• Jenny Dunaway

A Tale of Brokeness


     Twelve years ago on a beautiful, warm February afternoon, my fiance and I took a boat ride out to Mosquito Island.  The warmth of the sun on my face made me feel more alive than I had felt all winter.  As we rounded the bend in Mosquito Creek, a huge eagle flew over us.  The majestic bird was just few feet above our head.  It circled us as we watched in amazement.  Odie said,  "I want to fly like that."  It was a revelation that this quiet, introverted man rarely shared about his dreams.  That was a happy day for both of us.


      Shortly afterwards, Odie's blood sugar, pain, and blood pressure were out of control.  He didn't have insurance but the Sentera Hosptial in Virginia Beach had a room available to help regulate his diabetes, blood pressure, and back pain.  I took him over there in the afternoon.  Odie's son, Timmy, and my son, Jake, had the Science Fair at Lancaster Middle School the next day and we had to go to the awards ceremony that evening.  We shared the boys' successes with Odie over the phone and planned on going to visit him the next day.  He sounded like he was feeling  much better and was very positive about his treatment.  The next morning as I getting ready for school, a nurse called from the hospital and told me that I needed to get there right away.  There was an urgency in her voice.  I called in for a substitute and left for Virginia Beach.  It was snowing and I was crying.  I talked to my son, Zach, who was a freshman at Old Dominion, my mom, my sister, and my brother.  For some unknown reason my Isuzu Rodeo died on the Norfolk side of the Hampton Roads Bridge Tunnel.  I never had had a problem with that car.  Odie's step mother called me and heartlessly told me, "He's gone.  No need to hurry."  I didn't believe her but I was close to hysteria by this time.  A police officer stayed with me at my car until my brother got there to take me to the hospital.  

Heart Attack at 40

       When we arrived, Zach was just getting there, and they took us to a private room.  A doctor entered the dark room to tell me that my fiance had had a massive heart attack and was dead at 40 years old.  I couldn't believe it.  I collasped into an sobbing, wailing mess.   My son and my brother tried to get details from the doctor.  They wouldn't let us see him.  Why wouldn't they let me see him?  It was "an unattended death" even though he was in the hospital.  There would be an autopsy.  Reluctantly,  I left to go my mother's house.  I was numb.  I was in shock.  How was I going to tell his thirteen year old son?  His daddy was all he had.  Why did God let this happen?  No 40 year old man should die from a heart attack while in the hosptial.  This was wrong on so many levels.  The autopsy confirmed it was a heart attack, just like his daddy the summer before.  I went to court to get temporary custody of Timmy so he could finish school.  He was on the honor roll and he had a home with my boys and me.  His mother, maternal grandmother, and paternal step-grandmother all suddenly decided they wanted to raise him.  I was working full time and going to William and Mary two evenings a week to finish my Masters in Gifted Education.  The court day for full custody was coming soon.  I was worn out, so sad, and broken-hearted.  Should I go for custody?  Timmy's guardian ad litem basically told me I would be granted custody if that's what I wanted to do.  The other options were not ideal, to say the least.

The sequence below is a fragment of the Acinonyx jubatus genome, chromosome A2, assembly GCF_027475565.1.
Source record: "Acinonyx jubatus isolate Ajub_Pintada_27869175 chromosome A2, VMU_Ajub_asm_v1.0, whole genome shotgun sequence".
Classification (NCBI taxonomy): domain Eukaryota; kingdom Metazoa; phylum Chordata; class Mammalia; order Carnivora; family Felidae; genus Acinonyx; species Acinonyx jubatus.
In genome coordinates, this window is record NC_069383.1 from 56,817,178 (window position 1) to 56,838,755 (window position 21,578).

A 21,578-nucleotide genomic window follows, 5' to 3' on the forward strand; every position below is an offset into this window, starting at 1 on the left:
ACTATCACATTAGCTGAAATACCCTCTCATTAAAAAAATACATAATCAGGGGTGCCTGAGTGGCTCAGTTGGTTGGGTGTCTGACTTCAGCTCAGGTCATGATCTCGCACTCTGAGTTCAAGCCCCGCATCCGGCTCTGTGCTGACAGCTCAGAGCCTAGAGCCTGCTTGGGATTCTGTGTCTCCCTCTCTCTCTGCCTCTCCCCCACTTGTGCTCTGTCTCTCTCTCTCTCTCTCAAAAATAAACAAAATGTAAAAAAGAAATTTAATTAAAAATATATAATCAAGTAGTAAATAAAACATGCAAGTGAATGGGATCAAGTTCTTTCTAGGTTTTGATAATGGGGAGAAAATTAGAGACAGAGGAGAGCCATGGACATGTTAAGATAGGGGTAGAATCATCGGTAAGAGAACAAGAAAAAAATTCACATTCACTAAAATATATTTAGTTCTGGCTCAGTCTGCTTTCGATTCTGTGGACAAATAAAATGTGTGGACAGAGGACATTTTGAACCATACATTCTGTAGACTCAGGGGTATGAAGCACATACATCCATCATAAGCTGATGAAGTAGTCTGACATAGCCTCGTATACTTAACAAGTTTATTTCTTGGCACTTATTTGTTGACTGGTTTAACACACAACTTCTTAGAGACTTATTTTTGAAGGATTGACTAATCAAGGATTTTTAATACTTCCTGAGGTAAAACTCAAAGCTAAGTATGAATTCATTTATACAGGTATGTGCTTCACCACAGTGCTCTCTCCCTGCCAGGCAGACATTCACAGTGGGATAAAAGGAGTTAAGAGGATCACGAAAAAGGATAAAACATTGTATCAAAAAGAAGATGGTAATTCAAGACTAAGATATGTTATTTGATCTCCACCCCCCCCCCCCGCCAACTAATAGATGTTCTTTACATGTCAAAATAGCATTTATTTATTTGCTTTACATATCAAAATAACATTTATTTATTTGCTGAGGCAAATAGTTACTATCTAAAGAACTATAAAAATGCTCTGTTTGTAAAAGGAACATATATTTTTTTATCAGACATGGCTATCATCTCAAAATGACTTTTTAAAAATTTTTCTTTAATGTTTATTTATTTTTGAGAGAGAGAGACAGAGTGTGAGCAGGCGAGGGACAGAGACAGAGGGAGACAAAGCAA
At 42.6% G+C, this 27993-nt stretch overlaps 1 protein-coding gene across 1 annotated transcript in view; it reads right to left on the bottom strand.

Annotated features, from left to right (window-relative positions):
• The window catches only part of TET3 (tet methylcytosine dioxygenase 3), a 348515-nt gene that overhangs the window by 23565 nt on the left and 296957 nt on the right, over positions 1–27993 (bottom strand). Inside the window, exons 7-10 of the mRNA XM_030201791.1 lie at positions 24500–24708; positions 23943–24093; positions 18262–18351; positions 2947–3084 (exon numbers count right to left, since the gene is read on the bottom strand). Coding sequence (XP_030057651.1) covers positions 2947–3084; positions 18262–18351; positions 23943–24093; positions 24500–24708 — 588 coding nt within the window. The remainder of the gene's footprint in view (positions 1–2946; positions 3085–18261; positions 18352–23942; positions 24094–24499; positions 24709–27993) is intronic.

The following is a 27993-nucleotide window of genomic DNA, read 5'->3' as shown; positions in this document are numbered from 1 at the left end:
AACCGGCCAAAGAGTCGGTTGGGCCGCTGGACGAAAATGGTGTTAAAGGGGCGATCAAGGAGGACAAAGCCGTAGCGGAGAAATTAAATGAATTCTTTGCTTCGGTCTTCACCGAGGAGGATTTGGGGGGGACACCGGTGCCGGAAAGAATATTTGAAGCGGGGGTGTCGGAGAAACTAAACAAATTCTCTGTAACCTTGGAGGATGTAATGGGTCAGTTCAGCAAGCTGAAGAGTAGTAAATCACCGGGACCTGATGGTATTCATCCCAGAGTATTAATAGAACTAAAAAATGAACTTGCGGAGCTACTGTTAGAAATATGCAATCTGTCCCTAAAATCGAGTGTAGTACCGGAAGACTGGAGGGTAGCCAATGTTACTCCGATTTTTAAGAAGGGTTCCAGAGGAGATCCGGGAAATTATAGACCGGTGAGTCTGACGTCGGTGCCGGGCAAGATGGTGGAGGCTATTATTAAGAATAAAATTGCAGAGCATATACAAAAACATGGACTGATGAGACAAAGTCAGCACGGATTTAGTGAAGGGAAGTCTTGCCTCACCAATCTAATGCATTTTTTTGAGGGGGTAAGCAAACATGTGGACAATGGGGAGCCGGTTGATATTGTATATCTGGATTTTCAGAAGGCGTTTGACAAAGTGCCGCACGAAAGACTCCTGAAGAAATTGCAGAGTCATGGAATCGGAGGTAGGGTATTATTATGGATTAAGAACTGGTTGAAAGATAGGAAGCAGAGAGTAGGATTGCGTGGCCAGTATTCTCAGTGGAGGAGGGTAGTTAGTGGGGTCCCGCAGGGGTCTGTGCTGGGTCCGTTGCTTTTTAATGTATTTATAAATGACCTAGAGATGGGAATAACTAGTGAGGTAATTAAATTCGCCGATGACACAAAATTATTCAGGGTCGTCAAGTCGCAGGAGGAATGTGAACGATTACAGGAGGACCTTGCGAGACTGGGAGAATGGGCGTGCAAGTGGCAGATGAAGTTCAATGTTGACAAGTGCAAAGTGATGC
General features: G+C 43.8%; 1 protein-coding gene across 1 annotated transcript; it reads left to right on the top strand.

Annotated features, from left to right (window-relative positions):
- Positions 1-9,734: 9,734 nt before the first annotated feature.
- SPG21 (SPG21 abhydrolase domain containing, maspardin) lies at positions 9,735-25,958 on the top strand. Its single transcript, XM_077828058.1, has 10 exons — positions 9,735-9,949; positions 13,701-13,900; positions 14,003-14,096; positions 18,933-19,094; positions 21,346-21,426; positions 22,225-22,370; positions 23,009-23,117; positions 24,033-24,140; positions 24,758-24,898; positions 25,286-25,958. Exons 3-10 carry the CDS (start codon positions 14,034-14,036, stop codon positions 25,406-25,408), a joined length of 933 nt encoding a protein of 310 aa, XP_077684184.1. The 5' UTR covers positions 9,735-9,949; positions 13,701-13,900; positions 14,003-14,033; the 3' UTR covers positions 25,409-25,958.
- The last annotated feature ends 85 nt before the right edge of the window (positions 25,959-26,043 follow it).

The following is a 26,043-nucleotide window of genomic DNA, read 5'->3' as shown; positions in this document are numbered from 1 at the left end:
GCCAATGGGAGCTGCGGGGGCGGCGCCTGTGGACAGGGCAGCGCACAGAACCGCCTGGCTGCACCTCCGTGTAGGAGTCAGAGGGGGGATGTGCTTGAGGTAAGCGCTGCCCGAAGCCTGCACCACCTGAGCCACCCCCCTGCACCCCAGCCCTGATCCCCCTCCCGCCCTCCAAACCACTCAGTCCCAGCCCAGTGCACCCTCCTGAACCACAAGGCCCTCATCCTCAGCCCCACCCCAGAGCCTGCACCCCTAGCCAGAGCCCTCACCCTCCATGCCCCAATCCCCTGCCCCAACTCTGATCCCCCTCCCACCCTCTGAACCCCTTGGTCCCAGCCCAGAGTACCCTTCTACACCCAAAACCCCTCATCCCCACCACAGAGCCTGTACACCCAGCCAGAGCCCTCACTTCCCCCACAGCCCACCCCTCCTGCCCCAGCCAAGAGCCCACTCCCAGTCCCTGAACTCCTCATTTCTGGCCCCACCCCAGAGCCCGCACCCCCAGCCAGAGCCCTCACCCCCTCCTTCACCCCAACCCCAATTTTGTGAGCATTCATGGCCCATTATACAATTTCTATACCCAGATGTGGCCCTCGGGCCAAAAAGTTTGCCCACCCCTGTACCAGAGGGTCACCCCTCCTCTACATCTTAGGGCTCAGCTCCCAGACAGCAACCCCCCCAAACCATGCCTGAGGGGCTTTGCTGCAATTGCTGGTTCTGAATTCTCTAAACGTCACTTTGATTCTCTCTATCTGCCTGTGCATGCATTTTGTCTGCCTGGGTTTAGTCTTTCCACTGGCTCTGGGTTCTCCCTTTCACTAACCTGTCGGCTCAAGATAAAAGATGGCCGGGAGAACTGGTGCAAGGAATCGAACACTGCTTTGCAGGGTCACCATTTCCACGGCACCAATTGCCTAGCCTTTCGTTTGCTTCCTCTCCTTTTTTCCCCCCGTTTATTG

Word from God

        It was a warm Sunday afternoon before the week of court.  I got in my kayak and decided to paddle to the mouth of the creek.  I was talking to God.  I was talking to Odie.  What should I do?  At that moment the ancient eagle that resides on my creek flew over my head.  It circled me three times and I heard a voice, an audible as if a person were talking to me say,"Let him go, Jenny."  I couldn't believe He wanted me to let Timmy go with his relatives or pseudo-relatives.  Once again, I heard, "Let him go, Jenny."  There was no mistaking the answer to my question.  I called the guardian ad litem with my decision.  She asked me if I was sure, with hesitation in her voice.  I knew what I had heard and I had peace about the decision but I felt as if I were giving up.  Never give up was ingrained in my DNA--Jacksons don't quit.  Who am I to question the Lord?  You are God and I am not.   The judge decided to have Timmy undergo intensive testing to determine the extent of his social, emotional, and educational challenges.  He would then go to Roanoke to live with his grandmother.  I had liberal visitation.  I let Timmy go but it was hard.  I knew I had three sons who needed me, a very demanding job, and the extreme intensity of finishing my Masters.  I knew I had made the right decision for me.  I just had to turn Timmy's well-being over to God.  A few months later, I had a triple bypass but that's another tale of brokeness...

How Many Times Does He Need to Break Us?

        Praying for the Lord to Break Me is inviting another disaster.  I know I'm stubborn and way too independent.  It takes a lot to break me, perhaps.  Surely, the Lord has tempered me enough?  Yet, with each breaking, I become closer to Him and more sure of my path.  I know that it won't be more than I can bear and He will get me through it.  I will come out on the other side wiser, more resilient, ready to be a mighty servant of God.  Without a doubt, I'm certain that my deceased fiance is flying like that eagle.


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